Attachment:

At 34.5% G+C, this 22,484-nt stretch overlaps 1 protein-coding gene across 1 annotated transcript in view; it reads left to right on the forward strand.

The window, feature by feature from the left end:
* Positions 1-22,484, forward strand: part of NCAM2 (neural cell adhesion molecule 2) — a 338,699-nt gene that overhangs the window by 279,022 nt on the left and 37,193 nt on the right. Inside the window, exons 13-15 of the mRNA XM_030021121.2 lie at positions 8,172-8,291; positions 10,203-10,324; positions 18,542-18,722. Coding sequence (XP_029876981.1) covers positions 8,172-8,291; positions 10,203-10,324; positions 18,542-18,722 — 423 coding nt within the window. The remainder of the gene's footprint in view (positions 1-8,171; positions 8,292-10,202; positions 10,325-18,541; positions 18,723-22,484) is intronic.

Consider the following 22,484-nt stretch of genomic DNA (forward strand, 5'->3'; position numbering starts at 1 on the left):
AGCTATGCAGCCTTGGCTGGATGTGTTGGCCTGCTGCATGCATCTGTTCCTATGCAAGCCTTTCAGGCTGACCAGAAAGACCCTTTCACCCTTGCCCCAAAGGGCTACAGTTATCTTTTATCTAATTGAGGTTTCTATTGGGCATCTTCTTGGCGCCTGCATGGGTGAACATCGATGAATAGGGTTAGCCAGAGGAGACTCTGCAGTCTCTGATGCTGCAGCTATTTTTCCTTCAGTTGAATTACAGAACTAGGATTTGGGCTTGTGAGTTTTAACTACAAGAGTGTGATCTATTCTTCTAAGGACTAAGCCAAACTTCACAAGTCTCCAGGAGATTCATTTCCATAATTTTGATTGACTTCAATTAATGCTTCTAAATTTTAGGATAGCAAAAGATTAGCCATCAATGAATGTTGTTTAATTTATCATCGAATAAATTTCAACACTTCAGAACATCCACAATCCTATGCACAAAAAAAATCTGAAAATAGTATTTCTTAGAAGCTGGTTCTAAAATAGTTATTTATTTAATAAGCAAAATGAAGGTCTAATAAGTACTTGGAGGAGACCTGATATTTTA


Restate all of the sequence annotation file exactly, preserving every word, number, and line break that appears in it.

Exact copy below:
At 34.5% G+C, this 22,484-nt stretch overlaps 1 protein-coding gene across 1 annotated transcript in view; it reads left to right on the forward strand.

The window, feature by feature from the left end:
* Positions 1-22,484, forward strand: part of NCAM2 (neural cell adhesion molecule 2) — a 338,699-nt gene that overhangs the window by 279,022 nt on the left and 37,193 nt on the right. Inside the window, exons 13-15 of the mRNA XM_030021121.2 lie at positions 8,172-8,291; positions 10,203-10,324; positions 18,542-18,722. Coding sequence (XP_029876981.1) covers positions 8,172-8,291; positions 10,203-10,324; positions 18,542-18,722 — 423 coding nt within the window. The remainder of the gene's footprint in view (positions 1-8,171; positions 8,292-10,202; positions 10,325-18,541; positions 18,723-22,484) is intronic.

Consider the following 22,484-nt stretch of genomic DNA (forward strand, 5'->3'; position numbering starts at 1 on the left):
AGCTATGCAGCCTTGGCTGGATGTGTTGGCCTGCTGCATGCATCTGTTCCTATGCAAGCCTTTCAGGCTGACCAGAAAGACCCTTTCACCCTTGCCCCAAAGGGCTACAGTTATCTTTTATCTAATTGAGGTTTCTATTGGGCATCTTCTTGGCGCCTGCATGGGTGAACATCGATGAATAGGGTTAGCCAGAGGAGACTCTGCAGTCTCTGATGCTGCAGCTATTTTTCCTTCAGTTGAATTACAGAACTAGGATTTGGGCTTGTGAGTTTTAACTACAAGAGTGTGATCTATTCTTCTAAGGACTAAGCCAAACTTCACAAGTCTCCAGGAGATTCATTTCCATAATTTTGATTGACTTCAATTAATGCTTCTAAATTTTAGGATAGCAAAAGATTAGCCATCAATGAATGTTGTTTAATTTATCATCGAATAAATTTCAACACTTCAGAACATCCACAATCCTATGCACAAAAAAAATCTGAAAATAGTATTTCTTAGAAGCTGGTTCTAAAATAGTTATTTATTTAATAAGCAAAATGAAGGTCTAATAAGTACTTGGAGGAGACCTGATATTTTA